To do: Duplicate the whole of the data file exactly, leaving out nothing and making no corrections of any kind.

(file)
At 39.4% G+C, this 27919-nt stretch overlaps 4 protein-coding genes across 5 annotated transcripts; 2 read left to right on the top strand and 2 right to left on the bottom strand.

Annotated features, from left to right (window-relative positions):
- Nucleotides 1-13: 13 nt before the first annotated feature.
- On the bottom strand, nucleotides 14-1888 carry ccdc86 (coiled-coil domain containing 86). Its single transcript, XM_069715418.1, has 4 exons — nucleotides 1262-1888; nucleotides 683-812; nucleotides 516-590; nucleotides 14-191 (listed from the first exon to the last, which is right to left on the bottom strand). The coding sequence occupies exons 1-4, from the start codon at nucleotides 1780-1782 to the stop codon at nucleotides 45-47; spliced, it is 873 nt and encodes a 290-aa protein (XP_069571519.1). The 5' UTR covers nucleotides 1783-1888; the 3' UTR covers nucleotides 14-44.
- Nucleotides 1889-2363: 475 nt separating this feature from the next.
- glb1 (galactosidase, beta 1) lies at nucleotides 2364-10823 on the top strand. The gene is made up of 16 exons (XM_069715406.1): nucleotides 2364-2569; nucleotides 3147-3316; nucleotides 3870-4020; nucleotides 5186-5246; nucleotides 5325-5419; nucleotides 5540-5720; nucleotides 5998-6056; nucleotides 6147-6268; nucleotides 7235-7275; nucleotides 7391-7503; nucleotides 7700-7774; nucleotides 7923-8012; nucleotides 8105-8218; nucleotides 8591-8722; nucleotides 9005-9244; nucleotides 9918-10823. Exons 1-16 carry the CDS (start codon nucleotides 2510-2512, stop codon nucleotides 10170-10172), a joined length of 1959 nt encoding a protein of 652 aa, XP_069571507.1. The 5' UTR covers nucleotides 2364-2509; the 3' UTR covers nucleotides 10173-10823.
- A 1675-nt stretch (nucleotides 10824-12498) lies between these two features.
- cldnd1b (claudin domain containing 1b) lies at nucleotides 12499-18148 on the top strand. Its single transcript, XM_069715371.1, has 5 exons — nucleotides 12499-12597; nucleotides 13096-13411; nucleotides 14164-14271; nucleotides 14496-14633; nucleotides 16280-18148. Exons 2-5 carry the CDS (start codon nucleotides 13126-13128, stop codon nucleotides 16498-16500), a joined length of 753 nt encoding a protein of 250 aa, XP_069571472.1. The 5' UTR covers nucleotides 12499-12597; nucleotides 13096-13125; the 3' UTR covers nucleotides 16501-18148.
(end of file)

At 39.4% G+C, this 27919-nt stretch overlaps 4 protein-coding genes across 5 annotated transcripts; 2 read left to right on the top strand and 2 right to left on the bottom strand.

Annotated features, from left to right (window-relative positions):
- Nucleotides 1-13: 13 nt before the first annotated feature.
- On the bottom strand, nucleotides 14-1888 carry ccdc86 (coiled-coil domain containing 86). Its single transcript, XM_069715418.1, has 4 exons — nucleotides 1262-1888; nucleotides 683-812; nucleotides 516-590; nucleotides 14-191 (listed from the first exon to the last, which is right to left on the bottom strand). The coding sequence occupies exons 1-4, from the start codon at nucleotides 1780-1782 to the stop codon at nucleotides 45-47; spliced, it is 873 nt and encodes a 290-aa protein (XP_069571519.1). The 5' UTR covers nucleotides 1783-1888; the 3' UTR covers nucleotides 14-44.
- Nucleotides 1889-2363: 475 nt separating this feature from the next.
- glb1 (galactosidase, beta 1) lies at nucleotides 2364-10823 on the top strand. The gene is made up of 16 exons (XM_069715406.1): nucleotides 2364-2569; nucleotides 3147-3316; nucleotides 3870-4020; nucleotides 5186-5246; nucleotides 5325-5419; nucleotides 5540-5720; nucleotides 5998-6056; nucleotides 6147-6268; nucleotides 7235-7275; nucleotides 7391-7503; nucleotides 7700-7774; nucleotides 7923-8012; nucleotides 8105-8218; nucleotides 8591-8722; nucleotides 9005-9244; nucleotides 9918-10823. Exons 1-16 carry the CDS (start codon nucleotides 2510-2512, stop codon nucleotides 10170-10172), a joined length of 1959 nt encoding a protein of 652 aa, XP_069571507.1. The 5' UTR covers nucleotides 2364-2509; the 3' UTR covers nucleotides 10173-10823.
- A 1675-nt stretch (nucleotides 10824-12498) lies between these two features.
- cldnd1b (claudin domain containing 1b) lies at nucleotides 12499-18148 on the top strand. Its single transcript, XM_069715371.1, has 5 exons — nucleotides 12499-12597; nucleotides 13096-13411; nucleotides 14164-14271; nucleotides 14496-14633; nucleotides 16280-18148. Exons 2-5 carry the CDS (start codon nucleotides 13126-13128, stop codon nucleotides 16498-16500), a joined length of 753 nt encoding a protein of 250 aa, XP_069571472.1. The 5' UTR covers nucleotides 12499-12597; nucleotides 13096-13125; the 3' UTR covers nucleotides 16501-18148.